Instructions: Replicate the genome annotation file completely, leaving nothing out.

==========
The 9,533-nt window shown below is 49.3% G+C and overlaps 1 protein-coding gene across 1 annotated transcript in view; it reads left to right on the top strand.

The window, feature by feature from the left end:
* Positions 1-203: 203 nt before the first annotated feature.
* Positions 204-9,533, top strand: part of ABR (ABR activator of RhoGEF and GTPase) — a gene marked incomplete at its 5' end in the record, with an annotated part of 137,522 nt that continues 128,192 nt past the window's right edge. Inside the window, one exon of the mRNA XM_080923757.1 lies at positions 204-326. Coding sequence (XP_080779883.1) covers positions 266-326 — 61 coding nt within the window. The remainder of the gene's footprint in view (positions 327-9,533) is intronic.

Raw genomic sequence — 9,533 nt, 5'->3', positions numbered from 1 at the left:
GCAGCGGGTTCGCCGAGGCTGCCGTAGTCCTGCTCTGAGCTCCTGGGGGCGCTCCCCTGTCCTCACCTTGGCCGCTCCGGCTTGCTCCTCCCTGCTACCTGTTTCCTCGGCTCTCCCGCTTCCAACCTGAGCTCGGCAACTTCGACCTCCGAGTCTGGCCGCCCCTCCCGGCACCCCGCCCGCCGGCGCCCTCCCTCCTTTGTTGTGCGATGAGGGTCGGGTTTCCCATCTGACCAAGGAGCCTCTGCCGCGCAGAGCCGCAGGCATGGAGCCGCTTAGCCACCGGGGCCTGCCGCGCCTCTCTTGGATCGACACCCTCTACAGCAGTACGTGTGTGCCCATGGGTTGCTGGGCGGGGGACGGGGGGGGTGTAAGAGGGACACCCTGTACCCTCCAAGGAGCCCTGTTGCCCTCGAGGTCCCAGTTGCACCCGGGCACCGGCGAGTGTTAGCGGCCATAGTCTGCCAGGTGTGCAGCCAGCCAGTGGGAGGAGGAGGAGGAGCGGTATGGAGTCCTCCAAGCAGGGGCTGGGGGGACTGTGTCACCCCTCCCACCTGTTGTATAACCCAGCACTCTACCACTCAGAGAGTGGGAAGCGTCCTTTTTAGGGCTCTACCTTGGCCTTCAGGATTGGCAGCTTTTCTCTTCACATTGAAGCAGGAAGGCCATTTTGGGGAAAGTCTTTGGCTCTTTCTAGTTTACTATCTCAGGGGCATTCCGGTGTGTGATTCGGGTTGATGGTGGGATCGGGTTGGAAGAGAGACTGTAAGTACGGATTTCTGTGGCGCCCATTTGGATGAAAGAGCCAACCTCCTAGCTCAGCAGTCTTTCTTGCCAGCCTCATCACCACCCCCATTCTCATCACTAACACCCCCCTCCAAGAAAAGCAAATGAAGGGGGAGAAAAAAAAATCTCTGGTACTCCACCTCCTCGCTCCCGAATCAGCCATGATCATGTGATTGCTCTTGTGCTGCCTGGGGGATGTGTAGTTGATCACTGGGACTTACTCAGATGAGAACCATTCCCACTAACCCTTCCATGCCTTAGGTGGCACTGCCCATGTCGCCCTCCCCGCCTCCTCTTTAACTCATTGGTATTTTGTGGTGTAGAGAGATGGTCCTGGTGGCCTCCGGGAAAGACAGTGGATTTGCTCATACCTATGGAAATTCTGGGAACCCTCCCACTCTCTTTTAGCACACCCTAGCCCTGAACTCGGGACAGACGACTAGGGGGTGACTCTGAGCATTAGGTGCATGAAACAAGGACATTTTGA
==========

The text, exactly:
The 9,533-nt window shown below is 49.3% G+C and overlaps 1 protein-coding gene across 1 annotated transcript in view; it reads left to right on the top strand.

The window, feature by feature from the left end:
* Positions 1-203: 203 nt before the first annotated feature.
* Positions 204-9,533, top strand: part of ABR (ABR activator of RhoGEF and GTPase) — a gene marked incomplete at its 5' end in the record, with an annotated part of 137,522 nt that continues 128,192 nt past the window's right edge. Inside the window, one exon of the mRNA XM_080923757.1 lies at positions 204-326. Coding sequence (XP_080779883.1) covers positions 266-326 — 61 coding nt within the window. The remainder of the gene's footprint in view (positions 327-9,533) is intronic.

Raw genomic sequence — 9,533 nt, 5'->3', positions numbered from 1 at the left:
GCAGCGGGTTCGCCGAGGCTGCCGTAGTCCTGCTCTGAGCTCCTGGGGGCGCTCCCCTGTCCTCACCTTGGCCGCTCCGGCTTGCTCCTCCCTGCTACCTGTTTCCTCGGCTCTCCCGCTTCCAACCTGAGCTCGGCAACTTCGACCTCCGAGTCTGGCCGCCCCTCCCGGCACCCCGCCCGCCGGCGCCCTCCCTCCTTTGTTGTGCGATGAGGGTCGGGTTTCCCATCTGACCAAGGAGCCTCTGCCGCGCAGAGCCGCAGGCATGGAGCCGCTTAGCCACCGGGGCCTGCCGCGCCTCTCTTGGATCGACACCCTCTACAGCAGTACGTGTGTGCCCATGGGTTGCTGGGCGGGGGACGGGGGGGGTGTAAGAGGGACACCCTGTACCCTCCAAGGAGCCCTGTTGCCCTCGAGGTCCCAGTTGCACCCGGGCACCGGCGAGTGTTAGCGGCCATAGTCTGCCAGGTGTGCAGCCAGCCAGTGGGAGGAGGAGGAGGAGCGGTATGGAGTCCTCCAAGCAGGGGCTGGGGGGACTGTGTCACCCCTCCCACCTGTTGTATAACCCAGCACTCTACCACTCAGAGAGTGGGAAGCGTCCTTTTTAGGGCTCTACCTTGGCCTTCAGGATTGGCAGCTTTTCTCTTCACATTGAAGCAGGAAGGCCATTTTGGGGAAAGTCTTTGGCTCTTTCTAGTTTACTATCTCAGGGGCATTCCGGTGTGTGATTCGGGTTGATGGTGGGATCGGGTTGGAAGAGAGACTGTAAGTACGGATTTCTGTGGCGCCCATTTGGATGAAAGAGCCAACCTCCTAGCTCAGCAGTCTTTCTTGCCAGCCTCATCACCACCCCCATTCTCATCACTAACACCCCCCTCCAAGAAAAGCAAATGAAGGGGGAGAAAAAAAAATCTCTGGTACTCCACCTCCTCGCTCCCGAATCAGCCATGATCATGTGATTGCTCTTGTGCTGCCTGGGGGATGTGTAGTTGATCACTGGGACTTACTCAGATGAGAACCATTCCCACTAACCCTTCCATGCCTTAGGTGGCACTGCCCATGTCGCCCTCCCCGCCTCCTCTTTAACTCATTGGTATTTTGTGGTGTAGAGAGATGGTCCTGGTGGCCTCCGGGAAAGACAGTGGATTTGCTCATACCTATGGAAATTCTGGGAACCCTCCCACTCTCTTTTAGCACACCCTAGCCCTGAACTCGGGACAGACGACTAGGGGGTGACTCTGAGCATTAGGTGCATGAAACAAGGACATTTTGA